So the big topic that has the Mormon and ex-Mormon blogospheres similarly abuzz is the shocking announcement at General Conference that missionary ages are being lowered. That's right--young men may serve as early as 18 and young women as early as 19.
In light of this development, I'd like to add my own spin to the zillions of other opinions swirling around on the internet. I'd like to talk about dirty sales tactics (or scammer tactics) and how they apply to the church's decision to get the mishies out early. This is not about the tactics the missionaries will use on the unsuspecting public to lure them into a seemingly harmless but secretly destructive religious organization--this is about the tactics that religious organization is using on the missionaries.
Always, always be wary of someone trying to rush your decision.
A car salesman will try to get you to hurry-up-and-buy-this-car-because-it's-exactly-what-you-want-and-it's-such-a-great-deal-and-you'll-love-it. It sounds great at the time, and it can be a pretty tempting offer, especially with how much a good salesman will talk the deal up. But if you take a second to think about it, you may realize that this car won't give you the kind of gas mileage you're hoping for and you'll wind up paying a smidge more than you can afford for your monthly payment. If you're fooled, you'll get yourself into a long-term car loan that you'll wind up regretting. A good (albeit, crafty) salesman can convince you that signing for that car right now is the best thing you can do. Of course, he's in it for the commission. He's not necessarily worried about what's best for you--especially in the long run.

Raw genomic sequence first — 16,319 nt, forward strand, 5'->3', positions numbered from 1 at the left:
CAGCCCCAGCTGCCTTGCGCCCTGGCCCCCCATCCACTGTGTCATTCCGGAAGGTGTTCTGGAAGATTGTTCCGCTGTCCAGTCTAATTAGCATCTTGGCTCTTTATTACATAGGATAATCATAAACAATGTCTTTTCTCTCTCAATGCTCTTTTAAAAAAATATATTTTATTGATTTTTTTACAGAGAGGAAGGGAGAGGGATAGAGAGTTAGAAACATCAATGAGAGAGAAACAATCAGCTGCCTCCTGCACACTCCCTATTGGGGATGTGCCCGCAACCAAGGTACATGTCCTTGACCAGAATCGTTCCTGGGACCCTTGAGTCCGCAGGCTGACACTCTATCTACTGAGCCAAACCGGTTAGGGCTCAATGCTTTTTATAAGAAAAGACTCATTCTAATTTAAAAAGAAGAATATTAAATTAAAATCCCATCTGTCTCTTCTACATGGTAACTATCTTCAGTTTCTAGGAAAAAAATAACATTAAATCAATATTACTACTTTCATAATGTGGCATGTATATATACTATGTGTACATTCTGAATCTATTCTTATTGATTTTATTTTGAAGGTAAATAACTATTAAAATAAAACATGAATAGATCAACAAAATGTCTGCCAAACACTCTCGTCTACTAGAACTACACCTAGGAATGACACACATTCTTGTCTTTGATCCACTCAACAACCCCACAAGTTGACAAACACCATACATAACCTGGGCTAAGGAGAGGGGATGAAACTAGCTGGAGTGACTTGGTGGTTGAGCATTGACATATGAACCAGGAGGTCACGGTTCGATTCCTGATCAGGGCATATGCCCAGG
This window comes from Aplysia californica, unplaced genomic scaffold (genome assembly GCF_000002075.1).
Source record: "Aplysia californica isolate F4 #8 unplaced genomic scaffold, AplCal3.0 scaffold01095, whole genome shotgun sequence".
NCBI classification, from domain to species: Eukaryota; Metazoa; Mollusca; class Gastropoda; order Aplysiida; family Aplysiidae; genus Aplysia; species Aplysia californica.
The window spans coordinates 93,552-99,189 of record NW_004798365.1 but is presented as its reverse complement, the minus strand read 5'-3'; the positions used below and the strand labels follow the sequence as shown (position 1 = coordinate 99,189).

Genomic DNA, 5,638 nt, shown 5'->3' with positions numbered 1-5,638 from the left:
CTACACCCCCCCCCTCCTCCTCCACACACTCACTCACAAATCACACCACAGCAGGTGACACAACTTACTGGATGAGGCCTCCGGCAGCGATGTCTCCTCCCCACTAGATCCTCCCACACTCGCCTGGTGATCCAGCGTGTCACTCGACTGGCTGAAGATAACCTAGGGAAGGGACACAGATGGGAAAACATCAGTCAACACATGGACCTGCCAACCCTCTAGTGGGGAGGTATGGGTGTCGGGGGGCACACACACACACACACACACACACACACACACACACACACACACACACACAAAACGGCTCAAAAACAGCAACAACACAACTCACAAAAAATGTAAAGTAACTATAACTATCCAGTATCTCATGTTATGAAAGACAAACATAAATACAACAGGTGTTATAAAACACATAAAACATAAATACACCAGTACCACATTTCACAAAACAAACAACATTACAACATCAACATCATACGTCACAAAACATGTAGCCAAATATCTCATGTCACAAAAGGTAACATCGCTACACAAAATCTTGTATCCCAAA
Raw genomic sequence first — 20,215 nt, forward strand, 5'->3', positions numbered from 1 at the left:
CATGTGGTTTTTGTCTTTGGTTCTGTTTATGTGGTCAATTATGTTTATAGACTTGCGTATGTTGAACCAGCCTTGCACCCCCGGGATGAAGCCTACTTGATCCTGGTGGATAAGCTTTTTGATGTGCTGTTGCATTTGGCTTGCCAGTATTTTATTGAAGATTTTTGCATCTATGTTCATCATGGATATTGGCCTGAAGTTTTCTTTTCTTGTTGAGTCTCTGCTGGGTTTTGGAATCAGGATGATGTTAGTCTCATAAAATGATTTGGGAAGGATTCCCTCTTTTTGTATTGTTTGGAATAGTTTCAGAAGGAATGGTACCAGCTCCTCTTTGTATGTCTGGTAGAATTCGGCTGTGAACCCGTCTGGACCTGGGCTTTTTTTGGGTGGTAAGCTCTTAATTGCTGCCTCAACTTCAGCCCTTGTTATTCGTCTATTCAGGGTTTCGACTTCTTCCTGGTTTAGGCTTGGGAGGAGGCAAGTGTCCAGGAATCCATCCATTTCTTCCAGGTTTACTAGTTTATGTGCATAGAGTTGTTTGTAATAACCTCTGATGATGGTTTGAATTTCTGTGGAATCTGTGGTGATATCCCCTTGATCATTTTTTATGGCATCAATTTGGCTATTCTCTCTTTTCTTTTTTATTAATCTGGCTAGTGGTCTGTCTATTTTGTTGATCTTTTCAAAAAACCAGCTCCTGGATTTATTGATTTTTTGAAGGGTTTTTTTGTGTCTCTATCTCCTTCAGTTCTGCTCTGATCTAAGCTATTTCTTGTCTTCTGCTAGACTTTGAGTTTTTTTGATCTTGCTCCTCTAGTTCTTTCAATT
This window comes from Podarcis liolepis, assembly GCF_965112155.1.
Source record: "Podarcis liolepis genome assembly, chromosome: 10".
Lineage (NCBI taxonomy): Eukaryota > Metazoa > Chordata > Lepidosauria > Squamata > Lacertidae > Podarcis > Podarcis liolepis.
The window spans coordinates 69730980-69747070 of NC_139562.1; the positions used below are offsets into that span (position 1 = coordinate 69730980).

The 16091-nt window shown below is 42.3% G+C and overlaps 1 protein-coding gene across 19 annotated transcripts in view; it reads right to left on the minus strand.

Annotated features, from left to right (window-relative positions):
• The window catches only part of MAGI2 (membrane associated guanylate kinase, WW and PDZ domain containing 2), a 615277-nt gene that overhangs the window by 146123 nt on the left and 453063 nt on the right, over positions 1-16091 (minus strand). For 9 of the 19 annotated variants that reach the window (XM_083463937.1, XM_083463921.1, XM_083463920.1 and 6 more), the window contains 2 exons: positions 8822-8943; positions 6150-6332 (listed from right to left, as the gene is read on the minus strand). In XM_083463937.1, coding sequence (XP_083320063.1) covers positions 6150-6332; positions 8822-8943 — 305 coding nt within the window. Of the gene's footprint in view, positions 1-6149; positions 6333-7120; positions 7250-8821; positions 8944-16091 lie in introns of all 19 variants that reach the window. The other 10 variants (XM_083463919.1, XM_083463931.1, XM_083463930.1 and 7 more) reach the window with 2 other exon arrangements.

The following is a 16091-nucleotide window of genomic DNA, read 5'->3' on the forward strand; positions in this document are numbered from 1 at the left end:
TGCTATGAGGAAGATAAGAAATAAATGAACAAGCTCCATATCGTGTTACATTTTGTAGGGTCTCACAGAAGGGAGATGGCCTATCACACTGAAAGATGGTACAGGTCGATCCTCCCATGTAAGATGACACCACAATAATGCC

Another example is the recent Reveton ransomware worm, which "locks" a computer with a message claiming that the user has engaged in some kind of illegal online activity. The message claims that the only way to "unlock" the computer and avoid being arrested is to pay a two hundred dollar fine to a law enforcement agency (such as the FBI) within the next 72 hours. The worm's success is based on people's initial reaction being, "I'm in so much trouble, I better do this right now before this gets any worse." The panic can cause people to overlook the shadiness of the FBI requesting fines payable via Moneypak. The message looks legitimate enough to make people make quick, careless decisions and willingly donate two hundred hard-earned dollars to a web-savvy scam artist.
And, of course, the third example is the LDS church rushing its youth into missionary work. The less time the kids have between graduating from high school and arriving at the MTC, the less time there is to carefully consider their decision to serve a mission. The typical Mormon life is laid out pretty specifically (especially for the men): deacon, teacher, priest, graduate, wait a year possibly at college, and then mission, marriage. The church is trying to streamline this sequence and allow less time for experiencing the world and "shopping around" before committing to an adult lifestyle.
I think the brethren are hoping that every male born in the church will be hurried straight down this path (without passing Go or collecting $200, ha ha) and suddenly wake up at 25 as a married returned missionary with two kids...and then decide that, even if they wanted to leave the lifestyle, it's too late. Might as well keep going.
A rushed decision is often a bad one. The church is trying to maximize its member's rushed decisions. And that doesn't seem right to me.